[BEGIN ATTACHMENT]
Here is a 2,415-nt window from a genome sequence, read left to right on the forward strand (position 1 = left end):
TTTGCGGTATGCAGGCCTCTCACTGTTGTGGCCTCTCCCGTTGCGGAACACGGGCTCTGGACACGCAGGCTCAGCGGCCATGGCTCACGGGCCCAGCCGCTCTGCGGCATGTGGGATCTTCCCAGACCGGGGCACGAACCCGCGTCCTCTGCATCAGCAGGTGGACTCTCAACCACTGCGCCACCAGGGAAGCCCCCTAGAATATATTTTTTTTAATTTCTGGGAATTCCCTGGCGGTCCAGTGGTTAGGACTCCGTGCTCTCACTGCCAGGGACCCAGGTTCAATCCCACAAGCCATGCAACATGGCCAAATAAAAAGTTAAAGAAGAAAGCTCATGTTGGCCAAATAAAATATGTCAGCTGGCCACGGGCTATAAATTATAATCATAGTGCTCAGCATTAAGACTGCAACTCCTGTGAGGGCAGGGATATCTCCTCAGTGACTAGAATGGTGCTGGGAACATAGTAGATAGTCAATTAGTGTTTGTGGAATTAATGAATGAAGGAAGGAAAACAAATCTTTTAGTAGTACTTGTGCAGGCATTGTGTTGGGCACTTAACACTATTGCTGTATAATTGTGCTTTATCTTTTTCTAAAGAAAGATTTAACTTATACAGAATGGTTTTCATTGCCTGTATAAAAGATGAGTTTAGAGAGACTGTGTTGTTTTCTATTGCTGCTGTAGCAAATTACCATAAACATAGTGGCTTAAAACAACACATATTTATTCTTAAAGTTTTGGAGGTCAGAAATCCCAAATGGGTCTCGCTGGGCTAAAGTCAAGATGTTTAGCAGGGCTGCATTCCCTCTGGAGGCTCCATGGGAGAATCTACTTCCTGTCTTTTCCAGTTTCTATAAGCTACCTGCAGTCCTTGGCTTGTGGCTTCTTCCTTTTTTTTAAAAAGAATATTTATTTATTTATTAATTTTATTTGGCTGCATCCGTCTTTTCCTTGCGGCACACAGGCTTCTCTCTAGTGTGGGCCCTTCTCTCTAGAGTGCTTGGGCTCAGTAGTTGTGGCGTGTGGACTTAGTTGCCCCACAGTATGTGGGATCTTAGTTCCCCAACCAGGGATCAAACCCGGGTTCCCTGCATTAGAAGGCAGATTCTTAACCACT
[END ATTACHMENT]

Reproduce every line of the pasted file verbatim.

Here is a 2,415-nt window from a genome sequence, read left to right on the forward strand (position 1 = left end):
TTTGCGGTATGCAGGCCTCTCACTGTTGTGGCCTCTCCCGTTGCGGAACACGGGCTCTGGACACGCAGGCTCAGCGGCCATGGCTCACGGGCCCAGCCGCTCTGCGGCATGTGGGATCTTCCCAGACCGGGGCACGAACCCGCGTCCTCTGCATCAGCAGGTGGACTCTCAACCACTGCGCCACCAGGGAAGCCCCCTAGAATATATTTTTTTTAATTTCTGGGAATTCCCTGGCGGTCCAGTGGTTAGGACTCCGTGCTCTCACTGCCAGGGACCCAGGTTCAATCCCACAAGCCATGCAACATGGCCAAATAAAAAGTTAAAGAAGAAAGCTCATGTTGGCCAAATAAAATATGTCAGCTGGCCACGGGCTATAAATTATAATCATAGTGCTCAGCATTAAGACTGCAACTCCTGTGAGGGCAGGGATATCTCCTCAGTGACTAGAATGGTGCTGGGAACATAGTAGATAGTCAATTAGTGTTTGTGGAATTAATGAATGAAGGAAGGAAAACAAATCTTTTAGTAGTACTTGTGCAGGCATTGTGTTGGGCACTTAACACTATTGCTGTATAATTGTGCTTTATCTTTTTCTAAAGAAAGATTTAACTTATACAGAATGGTTTTCATTGCCTGTATAAAAGATGAGTTTAGAGAGACTGTGTTGTTTTCTATTGCTGCTGTAGCAAATTACCATAAACATAGTGGCTTAAAACAACACATATTTATTCTTAAAGTTTTGGAGGTCAGAAATCCCAAATGGGTCTCGCTGGGCTAAAGTCAAGATGTTTAGCAGGGCTGCATTCCCTCTGGAGGCTCCATGGGAGAATCTACTTCCTGTCTTTTCCAGTTTCTATAAGCTACCTGCAGTCCTTGGCTTGTGGCTTCTTCCTTTTTTTTAAAAAGAATATTTATTTATTTATTAATTTTATTTGGCTGCATCCGTCTTTTCCTTGCGGCACACAGGCTTCTCTCTAGTGTGGGCCCTTCTCTCTAGAGTGCTTGGGCTCAGTAGTTGTGGCGTGTGGACTTAGTTGCCCCACAGTATGTGGGATCTTAGTTCCCCAACCAGGGATCAAACCCGGGTTCCCTGCATTAGAAGGCAGATTCTTAACCACT